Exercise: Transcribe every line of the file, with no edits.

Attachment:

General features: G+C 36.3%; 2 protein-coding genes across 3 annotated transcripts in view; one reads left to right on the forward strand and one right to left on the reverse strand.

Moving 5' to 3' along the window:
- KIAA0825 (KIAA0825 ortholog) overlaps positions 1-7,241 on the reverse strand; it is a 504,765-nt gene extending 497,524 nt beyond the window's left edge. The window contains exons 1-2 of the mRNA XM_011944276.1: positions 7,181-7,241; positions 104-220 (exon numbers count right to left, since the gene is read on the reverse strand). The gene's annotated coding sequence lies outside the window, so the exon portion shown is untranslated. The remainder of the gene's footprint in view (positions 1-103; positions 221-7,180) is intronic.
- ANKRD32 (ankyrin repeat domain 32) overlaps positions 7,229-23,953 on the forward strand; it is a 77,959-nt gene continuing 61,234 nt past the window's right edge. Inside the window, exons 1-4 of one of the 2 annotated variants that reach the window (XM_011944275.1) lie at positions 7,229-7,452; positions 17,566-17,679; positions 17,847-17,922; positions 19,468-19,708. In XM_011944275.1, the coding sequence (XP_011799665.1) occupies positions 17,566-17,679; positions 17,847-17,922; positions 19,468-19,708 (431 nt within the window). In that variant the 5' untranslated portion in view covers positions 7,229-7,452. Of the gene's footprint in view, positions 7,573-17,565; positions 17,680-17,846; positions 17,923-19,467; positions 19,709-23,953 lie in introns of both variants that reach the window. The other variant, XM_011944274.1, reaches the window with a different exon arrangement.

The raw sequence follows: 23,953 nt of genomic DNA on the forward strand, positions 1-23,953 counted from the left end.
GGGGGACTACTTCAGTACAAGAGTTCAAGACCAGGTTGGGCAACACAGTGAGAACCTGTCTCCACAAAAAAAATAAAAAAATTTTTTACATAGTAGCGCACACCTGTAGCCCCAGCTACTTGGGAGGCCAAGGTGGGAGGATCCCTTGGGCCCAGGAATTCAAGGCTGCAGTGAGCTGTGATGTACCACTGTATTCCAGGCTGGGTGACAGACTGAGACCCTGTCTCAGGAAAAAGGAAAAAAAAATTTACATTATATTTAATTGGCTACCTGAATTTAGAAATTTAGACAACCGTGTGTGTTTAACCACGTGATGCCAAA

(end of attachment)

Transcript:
General features: G+C 36.3%; 2 protein-coding genes across 3 annotated transcripts in view; one reads left to right on the forward strand and one right to left on the reverse strand.

Moving 5' to 3' along the window:
- KIAA0825 (KIAA0825 ortholog) overlaps positions 1-7,241 on the reverse strand; it is a 504,765-nt gene extending 497,524 nt beyond the window's left edge. The window contains exons 1-2 of the mRNA XM_011944276.1: positions 7,181-7,241; positions 104-220 (exon numbers count right to left, since the gene is read on the reverse strand). The gene's annotated coding sequence lies outside the window, so the exon portion shown is untranslated. The remainder of the gene's footprint in view (positions 1-103; positions 221-7,180) is intronic.
- ANKRD32 (ankyrin repeat domain 32) overlaps positions 7,229-23,953 on the forward strand; it is a 77,959-nt gene continuing 61,234 nt past the window's right edge. Inside the window, exons 1-4 of one of the 2 annotated variants that reach the window (XM_011944275.1) lie at positions 7,229-7,452; positions 17,566-17,679; positions 17,847-17,922; positions 19,468-19,708. In XM_011944275.1, the coding sequence (XP_011799665.1) occupies positions 17,566-17,679; positions 17,847-17,922; positions 19,468-19,708 (431 nt within the window). In that variant the 5' untranslated portion in view covers positions 7,229-7,452. Of the gene's footprint in view, positions 7,573-17,565; positions 17,680-17,846; positions 17,923-19,467; positions 19,709-23,953 lie in introns of both variants that reach the window. The other variant, XM_011944274.1, reaches the window with a different exon arrangement.

The raw sequence follows: 23,953 nt of genomic DNA on the forward strand, positions 1-23,953 counted from the left end.
GGGGGACTACTTCAGTACAAGAGTTCAAGACCAGGTTGGGCAACACAGTGAGAACCTGTCTCCACAAAAAAAATAAAAAAATTTTTTACATAGTAGCGCACACCTGTAGCCCCAGCTACTTGGGAGGCCAAGGTGGGAGGATCCCTTGGGCCCAGGAATTCAAGGCTGCAGTGAGCTGTGATGTACCACTGTATTCCAGGCTGGGTGACAGACTGAGACCCTGTCTCAGGAAAAAGGAAAAAAAAATTTACATTATATTTAATTGGCTACCTGAATTTAGAAATTTAGACAACCGTGTGTGTTTAACCACGTGATGCCAAA